There is a very detailed breakdown of the selection process on the NCAA’s website but for reading purposes I’ll just provide the short-hand version. In a nutshell, each committee member monitors roughly seven conferences. They meet throughout the season to review and discuss what they have seen up to that point. Come March, it is the committee’s responsibility to choose the 36 teams most deserving of an at large bid. This is accomplished through ballot submission until the 36 at-large berths are filled. Then they are seeded accordingly. Committee members use a wide variety of observation and data resources to aid them in the process of evaluating teams in their conference. These resources include watching games, conference monitoring calls, box scores, overall and conference strength of schedule, computer metrics, etc.

Basically, it’s an extremely tedious and cumbersome process. Again, every member of the current committee is an athletic director. Copious amounts of game footage and raw data from hundreds of games are put in the hands of just ten individuals entrusted to choose the most worthy tournament field. I am not saying these men and women are not capable of doing such a task, however, the way this process is currently approached strikes me as terribly inefficient.

As I stated earlier, a majority of these committee members have little to no backgrounds in basketball which, again, I don’t think is necessarily a big deal because it doesn’t take a basketball savant to compare wins and losses. However, the “eye test” is taken into consideration in the selection process, although it is seldom used, a committee member with little basketball experience using the “eye test” is anything but credible. Additionally, very little of the committee has any background in data analysis, yet they must also consider various computer metrics in their evaluations. Now, I know for a fact that there are people with a much deeper understanding of the game of basketball and data analysis than the ten people who comprise the committee. It makes very little sense to me why people who are better equipped to analyze the various resources used in the selection process, aren’t given a role on the committee.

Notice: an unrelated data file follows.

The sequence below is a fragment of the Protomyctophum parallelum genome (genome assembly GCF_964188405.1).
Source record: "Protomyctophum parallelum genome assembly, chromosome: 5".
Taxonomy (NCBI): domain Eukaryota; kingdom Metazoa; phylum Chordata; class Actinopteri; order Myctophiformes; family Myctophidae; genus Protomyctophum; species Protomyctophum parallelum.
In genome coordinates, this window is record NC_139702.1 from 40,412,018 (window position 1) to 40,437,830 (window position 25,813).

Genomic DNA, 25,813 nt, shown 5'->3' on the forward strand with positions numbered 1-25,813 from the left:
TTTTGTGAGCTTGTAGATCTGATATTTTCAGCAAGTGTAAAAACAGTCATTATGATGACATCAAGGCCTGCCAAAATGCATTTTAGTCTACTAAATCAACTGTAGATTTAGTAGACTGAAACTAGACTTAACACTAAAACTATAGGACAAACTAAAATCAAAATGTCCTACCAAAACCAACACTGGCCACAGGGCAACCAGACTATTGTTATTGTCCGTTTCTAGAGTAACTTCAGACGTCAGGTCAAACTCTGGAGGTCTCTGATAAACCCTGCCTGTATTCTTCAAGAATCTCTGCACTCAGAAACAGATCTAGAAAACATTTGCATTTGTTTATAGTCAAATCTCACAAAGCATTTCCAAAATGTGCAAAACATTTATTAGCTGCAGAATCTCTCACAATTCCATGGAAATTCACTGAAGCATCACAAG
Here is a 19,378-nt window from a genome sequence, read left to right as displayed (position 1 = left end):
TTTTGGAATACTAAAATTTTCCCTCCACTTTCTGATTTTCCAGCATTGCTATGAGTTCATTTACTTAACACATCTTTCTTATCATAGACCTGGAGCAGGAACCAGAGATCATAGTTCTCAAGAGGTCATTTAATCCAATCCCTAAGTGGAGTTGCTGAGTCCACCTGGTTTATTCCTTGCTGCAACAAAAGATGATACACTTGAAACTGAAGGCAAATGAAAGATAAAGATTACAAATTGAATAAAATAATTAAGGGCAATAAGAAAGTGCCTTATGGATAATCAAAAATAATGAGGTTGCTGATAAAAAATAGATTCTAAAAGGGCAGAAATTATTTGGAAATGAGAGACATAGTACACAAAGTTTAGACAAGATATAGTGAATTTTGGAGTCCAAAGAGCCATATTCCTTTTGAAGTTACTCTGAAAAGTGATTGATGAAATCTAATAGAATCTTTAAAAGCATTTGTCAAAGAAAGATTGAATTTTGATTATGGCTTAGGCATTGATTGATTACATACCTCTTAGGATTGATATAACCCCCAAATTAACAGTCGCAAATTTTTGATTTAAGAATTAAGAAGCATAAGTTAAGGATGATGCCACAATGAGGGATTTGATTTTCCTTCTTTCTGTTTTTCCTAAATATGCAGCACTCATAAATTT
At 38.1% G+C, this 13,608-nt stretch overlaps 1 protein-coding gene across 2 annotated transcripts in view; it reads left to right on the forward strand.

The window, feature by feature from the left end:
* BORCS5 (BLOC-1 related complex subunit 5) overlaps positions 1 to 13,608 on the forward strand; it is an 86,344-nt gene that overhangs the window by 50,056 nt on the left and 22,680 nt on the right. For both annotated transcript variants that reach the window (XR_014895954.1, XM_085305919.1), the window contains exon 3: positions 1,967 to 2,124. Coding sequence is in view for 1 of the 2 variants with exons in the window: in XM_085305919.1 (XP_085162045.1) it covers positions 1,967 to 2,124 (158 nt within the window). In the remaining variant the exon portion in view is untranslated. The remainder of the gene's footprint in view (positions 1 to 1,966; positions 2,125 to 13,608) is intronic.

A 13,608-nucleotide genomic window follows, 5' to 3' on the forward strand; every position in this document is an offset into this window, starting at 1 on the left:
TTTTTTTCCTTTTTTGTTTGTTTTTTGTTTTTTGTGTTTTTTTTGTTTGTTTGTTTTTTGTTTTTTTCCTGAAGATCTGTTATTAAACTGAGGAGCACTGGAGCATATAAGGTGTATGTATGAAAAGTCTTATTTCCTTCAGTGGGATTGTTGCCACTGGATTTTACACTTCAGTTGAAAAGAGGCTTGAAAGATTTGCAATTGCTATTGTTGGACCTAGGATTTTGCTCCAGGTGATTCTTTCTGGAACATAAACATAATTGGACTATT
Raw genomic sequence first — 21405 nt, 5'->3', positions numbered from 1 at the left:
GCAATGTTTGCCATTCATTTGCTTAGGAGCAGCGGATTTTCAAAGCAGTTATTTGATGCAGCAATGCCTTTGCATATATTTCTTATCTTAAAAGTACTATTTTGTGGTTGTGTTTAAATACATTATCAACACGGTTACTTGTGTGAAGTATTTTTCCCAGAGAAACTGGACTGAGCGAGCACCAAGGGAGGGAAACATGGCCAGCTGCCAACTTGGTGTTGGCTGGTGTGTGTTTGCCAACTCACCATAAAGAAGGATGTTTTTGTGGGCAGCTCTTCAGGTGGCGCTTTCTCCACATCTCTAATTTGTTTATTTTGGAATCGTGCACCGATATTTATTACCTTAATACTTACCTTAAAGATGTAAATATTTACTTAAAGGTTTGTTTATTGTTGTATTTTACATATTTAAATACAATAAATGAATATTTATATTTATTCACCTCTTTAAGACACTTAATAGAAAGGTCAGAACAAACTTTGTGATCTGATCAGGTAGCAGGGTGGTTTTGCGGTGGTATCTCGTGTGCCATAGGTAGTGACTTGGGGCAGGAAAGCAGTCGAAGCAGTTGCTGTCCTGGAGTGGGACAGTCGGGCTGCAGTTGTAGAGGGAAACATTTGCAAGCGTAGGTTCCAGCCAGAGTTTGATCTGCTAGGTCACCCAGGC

The current NCAA tournament selection process is the scientific equivalent of NASA trying to build a rocket with only mechanical engineers. You wouldn’t trust mechanical engineers with the aerodynamics of a rocket, that’s what aerospace engineers are for. You wouldn’t have mechanical engineers try to develop a new form of rocket fuel, that’s what chemical engineers are for. Yet the NCAA is still trying to build a rocket with nothing but mechanical engineers. This is not to say athletic directors shouldn’t be on the committee, as they have delegating skills that are very important to the selection process, I am just suggesting more diversity be added to the process.